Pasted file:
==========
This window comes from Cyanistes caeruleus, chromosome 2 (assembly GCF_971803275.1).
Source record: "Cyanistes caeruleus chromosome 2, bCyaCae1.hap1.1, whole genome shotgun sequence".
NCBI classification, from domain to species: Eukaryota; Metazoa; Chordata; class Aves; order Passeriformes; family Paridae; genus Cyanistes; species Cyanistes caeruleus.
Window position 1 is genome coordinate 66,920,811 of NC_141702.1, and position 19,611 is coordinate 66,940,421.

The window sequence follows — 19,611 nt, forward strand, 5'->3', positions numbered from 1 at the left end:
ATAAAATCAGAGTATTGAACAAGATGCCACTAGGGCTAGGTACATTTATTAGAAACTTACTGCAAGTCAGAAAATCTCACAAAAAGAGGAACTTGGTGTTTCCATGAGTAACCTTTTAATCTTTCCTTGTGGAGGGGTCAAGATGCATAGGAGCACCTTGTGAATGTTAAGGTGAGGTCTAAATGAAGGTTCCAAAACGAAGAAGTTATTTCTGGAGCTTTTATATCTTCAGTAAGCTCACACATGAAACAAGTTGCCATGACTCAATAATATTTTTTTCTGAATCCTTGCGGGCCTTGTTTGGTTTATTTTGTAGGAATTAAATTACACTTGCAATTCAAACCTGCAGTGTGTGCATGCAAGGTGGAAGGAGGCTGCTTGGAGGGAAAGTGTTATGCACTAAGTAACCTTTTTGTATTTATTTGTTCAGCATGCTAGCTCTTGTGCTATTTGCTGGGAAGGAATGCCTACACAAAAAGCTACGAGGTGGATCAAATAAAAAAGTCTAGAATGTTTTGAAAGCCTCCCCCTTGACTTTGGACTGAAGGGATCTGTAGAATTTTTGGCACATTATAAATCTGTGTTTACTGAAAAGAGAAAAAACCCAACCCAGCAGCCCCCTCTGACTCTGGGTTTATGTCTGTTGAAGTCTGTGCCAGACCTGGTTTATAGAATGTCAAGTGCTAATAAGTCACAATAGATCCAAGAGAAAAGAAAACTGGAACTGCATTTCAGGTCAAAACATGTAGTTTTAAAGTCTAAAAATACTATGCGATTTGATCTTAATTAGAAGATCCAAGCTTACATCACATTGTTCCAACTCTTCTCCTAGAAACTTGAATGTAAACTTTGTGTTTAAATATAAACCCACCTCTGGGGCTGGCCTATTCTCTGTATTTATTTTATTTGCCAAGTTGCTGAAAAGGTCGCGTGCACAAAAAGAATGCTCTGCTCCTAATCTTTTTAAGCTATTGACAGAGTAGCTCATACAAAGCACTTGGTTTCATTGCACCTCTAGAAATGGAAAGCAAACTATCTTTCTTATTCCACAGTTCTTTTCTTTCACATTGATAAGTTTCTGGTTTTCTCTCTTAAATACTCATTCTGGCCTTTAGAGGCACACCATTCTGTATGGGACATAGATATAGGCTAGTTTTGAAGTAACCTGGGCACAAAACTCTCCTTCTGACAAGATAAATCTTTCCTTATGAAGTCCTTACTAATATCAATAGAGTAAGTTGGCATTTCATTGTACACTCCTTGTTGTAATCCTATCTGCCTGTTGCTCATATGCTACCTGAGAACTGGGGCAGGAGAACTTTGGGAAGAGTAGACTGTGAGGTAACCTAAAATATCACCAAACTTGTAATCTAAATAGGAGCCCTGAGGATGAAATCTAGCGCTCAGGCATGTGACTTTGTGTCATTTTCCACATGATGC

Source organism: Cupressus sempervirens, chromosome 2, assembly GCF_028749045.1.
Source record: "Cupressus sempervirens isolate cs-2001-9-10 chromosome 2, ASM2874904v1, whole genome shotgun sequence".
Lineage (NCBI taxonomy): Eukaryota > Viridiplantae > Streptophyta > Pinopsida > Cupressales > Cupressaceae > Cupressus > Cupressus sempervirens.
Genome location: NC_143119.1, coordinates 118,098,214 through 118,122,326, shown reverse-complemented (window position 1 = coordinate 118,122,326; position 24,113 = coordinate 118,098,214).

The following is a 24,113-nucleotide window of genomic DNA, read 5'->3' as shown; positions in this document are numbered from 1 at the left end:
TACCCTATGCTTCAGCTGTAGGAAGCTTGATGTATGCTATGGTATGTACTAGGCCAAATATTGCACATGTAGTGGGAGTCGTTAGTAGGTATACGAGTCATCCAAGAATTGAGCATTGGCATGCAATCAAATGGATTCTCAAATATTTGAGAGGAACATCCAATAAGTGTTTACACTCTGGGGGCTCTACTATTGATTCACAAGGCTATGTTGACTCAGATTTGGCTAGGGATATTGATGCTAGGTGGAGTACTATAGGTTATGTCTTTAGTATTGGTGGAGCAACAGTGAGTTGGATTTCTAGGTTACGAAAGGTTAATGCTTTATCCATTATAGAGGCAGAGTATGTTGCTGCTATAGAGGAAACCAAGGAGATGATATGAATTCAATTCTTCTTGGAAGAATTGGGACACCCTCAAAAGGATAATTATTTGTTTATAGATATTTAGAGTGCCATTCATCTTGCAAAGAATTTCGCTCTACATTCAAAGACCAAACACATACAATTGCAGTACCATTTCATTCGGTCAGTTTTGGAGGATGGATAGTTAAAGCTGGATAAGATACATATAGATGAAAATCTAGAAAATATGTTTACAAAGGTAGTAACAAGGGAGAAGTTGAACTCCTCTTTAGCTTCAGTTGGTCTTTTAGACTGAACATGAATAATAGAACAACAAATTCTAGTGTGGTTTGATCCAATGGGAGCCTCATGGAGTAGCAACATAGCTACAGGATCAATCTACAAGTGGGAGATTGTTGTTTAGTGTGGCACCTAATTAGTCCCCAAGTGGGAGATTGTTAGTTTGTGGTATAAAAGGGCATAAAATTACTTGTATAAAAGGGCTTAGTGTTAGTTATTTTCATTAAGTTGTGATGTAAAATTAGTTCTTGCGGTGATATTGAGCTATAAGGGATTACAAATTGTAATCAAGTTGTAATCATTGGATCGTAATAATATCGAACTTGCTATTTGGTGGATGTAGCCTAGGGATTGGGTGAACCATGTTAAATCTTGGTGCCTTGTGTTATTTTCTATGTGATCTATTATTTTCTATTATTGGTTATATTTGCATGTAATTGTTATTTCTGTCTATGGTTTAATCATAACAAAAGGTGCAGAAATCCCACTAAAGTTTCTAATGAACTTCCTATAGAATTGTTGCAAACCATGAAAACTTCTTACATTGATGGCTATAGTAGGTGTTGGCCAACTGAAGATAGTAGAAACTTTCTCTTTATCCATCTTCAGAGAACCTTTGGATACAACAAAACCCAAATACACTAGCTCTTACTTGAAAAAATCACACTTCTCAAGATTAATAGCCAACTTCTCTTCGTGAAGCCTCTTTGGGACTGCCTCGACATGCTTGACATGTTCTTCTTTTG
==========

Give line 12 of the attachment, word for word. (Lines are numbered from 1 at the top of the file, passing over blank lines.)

TACCCTATGCTTCAGCTGTAGGAAGCTTGATGTATGCTATGGTATGTACTAGGCCAAATATTGCACATGTAGTGGGAGTCGTTAGTAGGTATACGAGTCATCCAAGAATTGAGCATTGGCATGCAATCAAATGGATTCTCAAATATTTGAGAGGAACATCCAATAAGTGTTTACACTCTGGGGGCTCTACTATTGATTCACAAGGCTATGTTGACTCAGATTTGGCTAGGGATATTGATGCTAGGTGGAGTACTATAGGTTATGTCTTTAGTATTGGTGGAGCAACAGTGAGTTGGATTTCTAGGTTACGAAAGGTTAATGCTTTATCCATTATAGAGGCAGAGTATGTTGCTGCTATAGAGGAAACCAAGGAGATGATATGAATTCAATTCTTCTTGGAAGAATTGGGACACCCTCAAAAGGATAATTATTTGTTTATAGATATTTAGAGTGCCATTCATCTTGCAAAGAATTTCGCTCTACATTCAAAGACCAAACACATACAATTGCAGTACCATTTCATTCGGTCAGTTTTGGAGGATGGATAGTTAAAGCTGGATAAGATACATATAGATGAAAATCTAGAAAATATGTTTACAAAGGTAGTAACAAGGGAGAAGTTGAACTCCTCTTTAGCTTCAGTTGGTCTTTTAGACTGAACATGAATAATAGAACAACAAATTCTAGTGTGGTTTGATCCAATGGGAGCCTCATGGAGTAGCAACATAGCTACAGGATCAATCTACAAGTGGGAGATTGTTGTTTAGTGTGGCACCTAATTAGTCCCCAAGTGGGAGATTGTTAGTTTGTGGTATAAAAGGGCATAAAATTACTTGTATAAAAGGGCTTAGTGTTAGTTATTTTCATTAAGTTGTGATGTAAAATTAGTTCTTGCGGTGATATTGAGCTATAAGGGATTACAAATTGTAATCAAGTTGTAATCATTGGATCGTAATAATATCGAACTTGCTATTTGGTGGATGTAGCCTAGGGATTGGGTGAACCATGTTAAATCTTGGTGCCTTGTGTTATTTTCTATGTGATCTATTATTTTCTATTATTGGTTATATTTGCATGTAATTGTTATTTCTGTCTATGGTTTAATCATAACAAAAGGTGCAGAAATCCCACTAAAGTTTCTAATGAACTTCCTATAGAATTGTTGCAAACCATGAAAACTTCTTACATTGATGGCTATAGTAGGTGTTGGCCAACTGAAGATAGTAGAAACTTTCTCTTTATCCATCTTCAGAGAACCTTTGGATACAACAAAACCCAAATACACTAGCTCTTACTTGAAAAAATCACACTTCTCAAGATTAATAGCCAACTTCTCTTCGTGAAGCCTCTTTGGGACTGCCTCGACATGCTTGACATGTTCTTCTTTTG